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Verlyn Klinkenborg Virtually Romanticizes Pig Killing

Earlier this year, Verlyn Klinkenborg of The New York Times advocated spaying and neutering for all pets as a way to deal with the pet overpopulation crisis. He didn’t mention property status or intentional breeding, but at least he got in the fray. I’ve always been ambivalent about Klinkenborg. He’s got that yearning for the rural life of days past, when things weren’t led by efficiency standards and units processed or produced. But killing is killing. Killing without necessity, whether carried out by your local pig slaughterer or by a intensive factory farm, is still killing without necessity.

Klinkenborg seems to not understand that or be willing to deal with it. Let’s deconstruct Two Pigs.

  • He begins:

"Very soon, a farmer and his son will come to the farm to kill our two pigs. If that sentence bothers you, you should probably stop reading now — and you should probably also stop eating pork."

Yes, you should. And I’m not going to say he should stop eating pigs. But I will suggest he stop deluding himself that what he does is somehow morally different in the end than what any other meat-eater or animal killer does.

  • He continues:

"I truly love being with the pigs. And taming them means it will be that much easier for the farmer and his son to kill them swiftly, immediately. If I had no more foreknowledge of my death than these two pigs will have of theirs, I’d consider myself very lucky."

I have no idea how he manages that kind of mental acrobatics. And how does he know how much "foreknowledge" the pigs have of their death, I wonder?

  • And now, for the amazing:

"The questions people ask make it sound as though I should be morally outraged at myself, as if it’s impossible to scratch the pigs behind the ears and still intend to kill them. If I belonged to a more coherent, traditional rural community — one that comes together for pig-butchering in the fall — I would get to celebrate the ritual in it all, the sudden abundance a well-fed pig represents."

Celebrate the ritual of the killing? The abundance a well-fed pig represents? It’s 2007, and I find Klinkenborg’s romanticizing of killing and of a community killing together outrageous. Now that we know pigs are as sentient as dogs, why do we still kill them? Tradition? Because we did it yesterday?

  • He continues, as if what he just wrote wasn’t completely absurd. And we learn he finds the pig killing process and what it yields, somehow . . . beautiful.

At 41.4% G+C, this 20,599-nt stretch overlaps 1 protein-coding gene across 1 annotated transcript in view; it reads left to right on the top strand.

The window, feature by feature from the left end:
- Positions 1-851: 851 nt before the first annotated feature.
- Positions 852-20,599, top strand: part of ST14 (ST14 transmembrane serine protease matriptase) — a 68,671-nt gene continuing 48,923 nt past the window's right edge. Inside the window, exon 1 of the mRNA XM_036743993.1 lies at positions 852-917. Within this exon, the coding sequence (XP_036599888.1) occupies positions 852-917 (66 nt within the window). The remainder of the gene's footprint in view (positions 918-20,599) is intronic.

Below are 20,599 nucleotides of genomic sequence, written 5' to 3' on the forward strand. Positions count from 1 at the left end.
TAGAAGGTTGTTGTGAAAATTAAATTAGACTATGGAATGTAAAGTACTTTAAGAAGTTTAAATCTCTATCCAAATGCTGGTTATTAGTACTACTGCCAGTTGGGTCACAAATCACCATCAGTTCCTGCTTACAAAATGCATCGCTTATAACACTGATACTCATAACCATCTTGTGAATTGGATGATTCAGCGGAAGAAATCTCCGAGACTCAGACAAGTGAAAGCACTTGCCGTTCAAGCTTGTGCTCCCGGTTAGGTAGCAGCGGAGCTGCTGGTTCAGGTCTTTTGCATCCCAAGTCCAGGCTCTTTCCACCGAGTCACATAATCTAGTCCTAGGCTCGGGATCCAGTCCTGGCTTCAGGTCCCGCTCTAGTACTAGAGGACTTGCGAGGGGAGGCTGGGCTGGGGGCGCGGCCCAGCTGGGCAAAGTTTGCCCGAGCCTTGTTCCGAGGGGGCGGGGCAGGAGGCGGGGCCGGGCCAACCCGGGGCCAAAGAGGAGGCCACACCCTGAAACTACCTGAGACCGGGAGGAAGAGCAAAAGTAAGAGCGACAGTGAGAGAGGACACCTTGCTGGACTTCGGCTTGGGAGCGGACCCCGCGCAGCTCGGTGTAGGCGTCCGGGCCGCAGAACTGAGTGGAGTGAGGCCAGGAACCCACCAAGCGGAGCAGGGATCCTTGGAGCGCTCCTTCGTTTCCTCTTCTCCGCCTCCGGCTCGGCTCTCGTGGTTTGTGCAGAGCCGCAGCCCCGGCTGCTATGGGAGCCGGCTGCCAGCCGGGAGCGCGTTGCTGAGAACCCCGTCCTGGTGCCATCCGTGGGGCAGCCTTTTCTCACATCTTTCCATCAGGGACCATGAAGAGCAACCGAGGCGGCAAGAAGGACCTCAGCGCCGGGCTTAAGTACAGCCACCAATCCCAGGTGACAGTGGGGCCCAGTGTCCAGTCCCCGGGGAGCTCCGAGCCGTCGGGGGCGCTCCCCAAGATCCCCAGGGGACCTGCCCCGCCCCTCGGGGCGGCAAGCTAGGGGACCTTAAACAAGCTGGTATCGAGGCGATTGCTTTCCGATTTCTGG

"[Watching the killing] is how we come to understand what the meat itself means. And to me, the word ‘meat’ is at the root of the contradictory feelings the pig-killing raises. You can add all the extra value you want — raising heritage breed pigs on pasture with organic grain, all of which we do — and yet somehow the fact that we are doing this for meat, some of which we keep, most of which we trade or sell, makes the whole thing sound like a bad bargain. And yet compared with the bargain most Americans make when they buy pork in the supermarket, this is beauty itself."

It is a bad bargain, for both your karma and for the pig. And it is in no way beautiful. It is human behavior at its ugliest: the rationalizing of killing. And all for something as unnecessary as the taste of meat.

  • Finally, the assumption:

"Knowing that you’re doing something for the last time is a uniquely human fear. I thought that would be the hardest thing about having pigs. In fact, it’s not so hard, though it does remind me that humans have trouble thinking carefully about who knows what. One day soon I’ll step into the pen and give the pigs a thorough scratching, behind the ears, between the eyes, down the spine. Their tails will straighten with pleasure. It will be the last time. I will know it, and they simply won’t."

We like to think we have fears that are uniquely human, and maybe we do. It certainly makes killing easier on our conscience. But it doesn’t make the killing any more justifiable.

We don’t know what the pigs are thinking, but we do know that regardless of how Klinkenborg chooses to defend himself, he has committed the ultimate act of betrayal.

Write a letter to the editor and describe how it makes you feel to read Klinkenborg’s words.

9 Comments Post a comment
  1. M #

    It is human behavior at its ugliest: the rationalizing of killing.

    Well, to be absolutely honest, you rationalize the killing of pigs to make insulin. Is it still "human behavior at its ugliest," or are rationalizations only ugly depending on which part of the dead pig one is using?